Friday, December 1, 2023

Preview: Saint Edmund Campion, SJ in Father Bowden's "Mementoes"

There are many reasons to admire, imitate and be inspired by Saint Edmund Campion, SJ: his intelligence, his courage, his care for his flock (he went back to a house to minister to the Catholics there and was thus captured), his ability to defend the teachings of the Church, and of course, his holiness, well attested by his martyrdom. 

Thus it's no surprise that Father Henry Sebastian Bowden mentions Campion 20 (twenty) times in his Mementoes of the English Martyrs and Confessors For Every Day in the Year, not counting the poem Saint Henry Walpole, SJ wrote about his mentor in martyrdom (Campion's blood splashed on Walpole and he left London to study for the priesthood and return to England as a missionary and martyr) included as an appendix ("Why do I use my paper, ynke and penne?") 

And it's no surprise that we'll look at what Father Bowden says about Campion's martyrdom in our next segment on the Son Rise Morning Show on Monday, December 4.

I'll be on the Son Rise Morning Show at my usual time at about 6:50 a.m. Central/7:50 a.m. Eastern, the last segment in the second national hour on EWTN Radio. Please listen live here and/or catch the podcast later here.

I chose the most dramatic of the mementoes Father Bowden offers, the description of the day of Campion's martyrdom, December 1, 1581, with the title "A Sight to God and Man" because of the richness of the details in the account. As we read the description, we can try to imagine what that day was like, as though we are witnessing it:

In the splash and mud of a wet December morning, Campion was led forth from the Tower, still in his old gown of Irish frieze. Undaunted he saluted the vast crowd, saying, “God save you all, gentlemen! God bless you and make you all good Catholics!” 

Irish frieze was a coarse, woven woolen cloth, very durable, with the nap left on one side. This garment would have been stripped from Campion once his execution began. On his way to a horrible death, Campion is both undaunted and loyal to his mission as a Catholic priest: to offer blessings and good will.

After kneeling in prayer he was strapped on the hurdle, Sherwin and Briant being together bound on a second hurdle. They were dragged at the horses’ tails through the gutter and filth, followed by an insulting crowd of ministers and rabble. 

Saint Ralph Sherwin, SJ (31 years old) and Saint Alexander Briant (25 years old) had been imprisoned, tortured, and tried at the same as Campion (41 years old). They and other Catholic priests had been accused of complicity in the Rome and Reims Plot, an invention of the Court. The gutters and streets would have been wet, and dirty not just from mud but from horses' dung and other waste. That was below them; above them were insults and curses.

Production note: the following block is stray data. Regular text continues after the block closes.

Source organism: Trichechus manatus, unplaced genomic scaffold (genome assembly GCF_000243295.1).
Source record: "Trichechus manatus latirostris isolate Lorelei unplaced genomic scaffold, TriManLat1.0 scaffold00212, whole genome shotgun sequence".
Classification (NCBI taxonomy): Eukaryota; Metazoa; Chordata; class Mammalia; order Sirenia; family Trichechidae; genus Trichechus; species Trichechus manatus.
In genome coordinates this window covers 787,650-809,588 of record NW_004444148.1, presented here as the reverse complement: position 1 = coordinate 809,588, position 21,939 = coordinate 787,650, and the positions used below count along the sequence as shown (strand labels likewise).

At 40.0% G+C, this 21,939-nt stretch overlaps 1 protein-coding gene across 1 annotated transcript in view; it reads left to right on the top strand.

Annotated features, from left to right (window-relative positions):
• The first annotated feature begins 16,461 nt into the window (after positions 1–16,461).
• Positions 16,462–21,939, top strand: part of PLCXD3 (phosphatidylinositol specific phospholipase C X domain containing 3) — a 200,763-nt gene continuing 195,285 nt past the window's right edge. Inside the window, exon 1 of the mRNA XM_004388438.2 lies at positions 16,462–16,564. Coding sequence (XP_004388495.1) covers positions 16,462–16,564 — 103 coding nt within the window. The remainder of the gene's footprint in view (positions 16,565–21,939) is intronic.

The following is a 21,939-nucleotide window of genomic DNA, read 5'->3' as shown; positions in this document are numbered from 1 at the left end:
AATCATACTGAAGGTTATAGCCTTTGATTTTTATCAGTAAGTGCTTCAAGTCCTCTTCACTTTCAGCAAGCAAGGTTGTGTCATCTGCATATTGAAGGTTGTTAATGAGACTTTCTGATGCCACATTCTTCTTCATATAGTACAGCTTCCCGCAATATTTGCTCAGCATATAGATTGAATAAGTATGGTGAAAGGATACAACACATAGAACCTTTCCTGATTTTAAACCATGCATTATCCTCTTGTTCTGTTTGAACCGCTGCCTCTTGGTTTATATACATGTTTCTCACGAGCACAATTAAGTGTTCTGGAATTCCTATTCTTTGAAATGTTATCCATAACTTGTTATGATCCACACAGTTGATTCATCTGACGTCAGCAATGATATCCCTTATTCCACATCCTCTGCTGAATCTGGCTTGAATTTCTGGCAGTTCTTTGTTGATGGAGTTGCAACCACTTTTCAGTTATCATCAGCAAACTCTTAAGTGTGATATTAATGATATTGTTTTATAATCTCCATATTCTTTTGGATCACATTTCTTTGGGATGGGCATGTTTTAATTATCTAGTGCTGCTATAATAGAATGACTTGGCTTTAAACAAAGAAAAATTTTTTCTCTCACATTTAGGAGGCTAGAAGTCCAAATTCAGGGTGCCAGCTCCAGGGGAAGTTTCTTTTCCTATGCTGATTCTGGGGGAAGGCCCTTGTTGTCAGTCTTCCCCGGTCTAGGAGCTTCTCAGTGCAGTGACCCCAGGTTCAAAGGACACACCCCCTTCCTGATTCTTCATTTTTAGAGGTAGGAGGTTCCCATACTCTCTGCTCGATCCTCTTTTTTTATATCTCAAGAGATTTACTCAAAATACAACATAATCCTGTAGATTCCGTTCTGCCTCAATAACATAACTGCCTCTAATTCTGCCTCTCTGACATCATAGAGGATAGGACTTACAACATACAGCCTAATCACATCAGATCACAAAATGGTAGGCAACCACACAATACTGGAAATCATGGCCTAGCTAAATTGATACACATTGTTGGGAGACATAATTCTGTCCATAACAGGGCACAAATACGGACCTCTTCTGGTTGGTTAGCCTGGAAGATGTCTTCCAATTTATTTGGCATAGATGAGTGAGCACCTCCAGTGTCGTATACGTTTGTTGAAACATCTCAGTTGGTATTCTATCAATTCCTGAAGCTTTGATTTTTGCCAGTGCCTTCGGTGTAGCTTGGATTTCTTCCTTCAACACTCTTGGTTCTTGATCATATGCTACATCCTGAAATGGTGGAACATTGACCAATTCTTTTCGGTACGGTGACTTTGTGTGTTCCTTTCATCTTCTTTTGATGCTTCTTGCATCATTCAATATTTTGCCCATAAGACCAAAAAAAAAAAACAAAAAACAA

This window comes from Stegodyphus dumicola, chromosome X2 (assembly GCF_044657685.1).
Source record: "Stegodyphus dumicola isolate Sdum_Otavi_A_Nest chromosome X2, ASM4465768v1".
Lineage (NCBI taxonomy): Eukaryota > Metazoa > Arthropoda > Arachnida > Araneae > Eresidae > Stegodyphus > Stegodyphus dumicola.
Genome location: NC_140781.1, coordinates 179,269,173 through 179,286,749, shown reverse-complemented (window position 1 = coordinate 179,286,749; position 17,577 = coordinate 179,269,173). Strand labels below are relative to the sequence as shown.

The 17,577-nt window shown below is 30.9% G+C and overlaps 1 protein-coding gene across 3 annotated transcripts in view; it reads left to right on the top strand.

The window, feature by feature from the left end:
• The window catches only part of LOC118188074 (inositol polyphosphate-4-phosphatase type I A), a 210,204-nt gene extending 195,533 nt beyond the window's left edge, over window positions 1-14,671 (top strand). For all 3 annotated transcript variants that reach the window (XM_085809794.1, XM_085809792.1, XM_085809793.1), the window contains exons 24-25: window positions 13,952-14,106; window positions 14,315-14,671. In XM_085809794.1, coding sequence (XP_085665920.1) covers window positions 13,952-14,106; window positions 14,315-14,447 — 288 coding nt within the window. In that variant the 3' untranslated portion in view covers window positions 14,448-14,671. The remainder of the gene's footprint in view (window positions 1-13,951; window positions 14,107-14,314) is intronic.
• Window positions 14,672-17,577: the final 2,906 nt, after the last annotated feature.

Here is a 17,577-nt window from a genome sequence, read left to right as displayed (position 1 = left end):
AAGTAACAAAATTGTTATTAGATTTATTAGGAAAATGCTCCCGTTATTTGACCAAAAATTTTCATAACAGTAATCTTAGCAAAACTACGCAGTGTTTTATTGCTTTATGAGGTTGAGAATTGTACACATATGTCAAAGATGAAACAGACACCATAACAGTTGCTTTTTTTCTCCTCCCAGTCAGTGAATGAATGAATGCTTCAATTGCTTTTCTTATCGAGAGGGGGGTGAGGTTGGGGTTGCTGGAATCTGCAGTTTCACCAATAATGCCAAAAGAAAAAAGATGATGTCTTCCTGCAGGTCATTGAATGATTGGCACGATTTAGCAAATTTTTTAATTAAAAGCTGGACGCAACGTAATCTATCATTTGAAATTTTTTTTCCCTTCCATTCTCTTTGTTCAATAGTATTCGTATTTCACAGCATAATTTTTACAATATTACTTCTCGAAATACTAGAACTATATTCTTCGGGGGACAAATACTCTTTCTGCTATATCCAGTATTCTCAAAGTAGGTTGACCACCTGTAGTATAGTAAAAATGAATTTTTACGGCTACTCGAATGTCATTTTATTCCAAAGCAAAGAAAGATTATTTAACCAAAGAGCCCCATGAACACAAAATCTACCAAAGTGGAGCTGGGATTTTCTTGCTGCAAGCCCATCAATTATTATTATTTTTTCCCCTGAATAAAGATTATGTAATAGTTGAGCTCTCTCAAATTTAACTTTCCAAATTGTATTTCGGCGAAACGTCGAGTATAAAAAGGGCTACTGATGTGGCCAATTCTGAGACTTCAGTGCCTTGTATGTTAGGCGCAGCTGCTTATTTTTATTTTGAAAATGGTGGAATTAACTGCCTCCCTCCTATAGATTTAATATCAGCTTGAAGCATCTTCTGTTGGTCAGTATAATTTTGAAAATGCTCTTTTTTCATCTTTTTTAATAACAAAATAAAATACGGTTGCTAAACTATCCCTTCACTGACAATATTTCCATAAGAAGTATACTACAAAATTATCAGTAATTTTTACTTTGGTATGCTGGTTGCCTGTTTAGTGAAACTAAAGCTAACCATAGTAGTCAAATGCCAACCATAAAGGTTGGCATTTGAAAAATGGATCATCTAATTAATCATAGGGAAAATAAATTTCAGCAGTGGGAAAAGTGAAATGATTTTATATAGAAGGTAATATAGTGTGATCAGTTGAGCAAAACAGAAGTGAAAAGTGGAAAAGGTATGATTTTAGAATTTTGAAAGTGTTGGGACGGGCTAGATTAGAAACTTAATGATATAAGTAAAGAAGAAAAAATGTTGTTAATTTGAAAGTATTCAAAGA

Still some Catholics were consoled by a word from him, and one gentleman, like Veronica on another Via Dolorosa, most courteously wiped his face all spattered with mire and filth. Passing under the arch of Newgate, whereon still stood an image of Our Lady, Campion raised himself and saluted the Queen of Heaven, whom he hoped so soon to see. 

These two gestures of honor, one to comfort Campion and the other to show devotion to the Blessed Virgin Mary, are moving intervals as the martyrs are drawn to brutal executions.

At the gallows he began with a sweet firm voice, “Spectaculum facti sumus Deo Angelis et hominibus,”* but the Sheriffs interrupted him, and urged him to confess his treason. He repeatedly maintained his innocence, and having declined to join in prayer with the ministers, asked all Catholics for a Credo for him in his agony, and while again professing his loyalty to the Queen he went to his reward.

Campion begins by citing the verse Father Bowden includes in this memento, from St. Paul's First Letter to the Corinthians: *“ We are made a spectacle to the world, to angels and to men.”—1 Cor. 5:9. 

In his biography of Saint Edmund Campion, Richard Simpson cited the martyr's last words:
"I am a Catholic man and a priest; in that faith have I lived, and in that faith do I intend to die. If you esteem my religion treason, then am I guilty; as for other treason, I never committed any, God is my judge. But you have now what you desire. I beseech you to have patience, and suffer me to speak a word or two for discharge of my conscience."

He was not allowed to continue and his execution was almost another trial as he was questioned again about his loyalty to the Pope as the head of the Catholic Church and/or to the Queen of England. His final statement was:

"Wherein have I offended her? In this I am innocent. This is my last speech; in this give me credit — I have and do pray for her." Then the Lord Charles Howard asked of him for which queen he prayed, whether for Elizabeth the queen. To whom he answered, "Yea, for Elizabeth, your queen and my queen, unto whom I wish a long quiet reign with all prosperity."
Then he was stripped, hanged until barely conscious, eviscerated, beheaded, and quartered. During this agony, his blood splashed on the bystander, Henry Walpole. Then Sherwin and Briant endured the same agony. 

How long could I -- or you -- have watched it?

He and his companions, and Henry Walpole, were canonized among the 40 Martyrs of England and Wales by Pope St. Paul VI in Rome on October 25, 1970.

Saint Edmund Campion, pray for us!
Saint Ralph Sherwin, pray for us!
Saint Alexander Briant, pray for us!
Saint Henry Walpole, pray for us!

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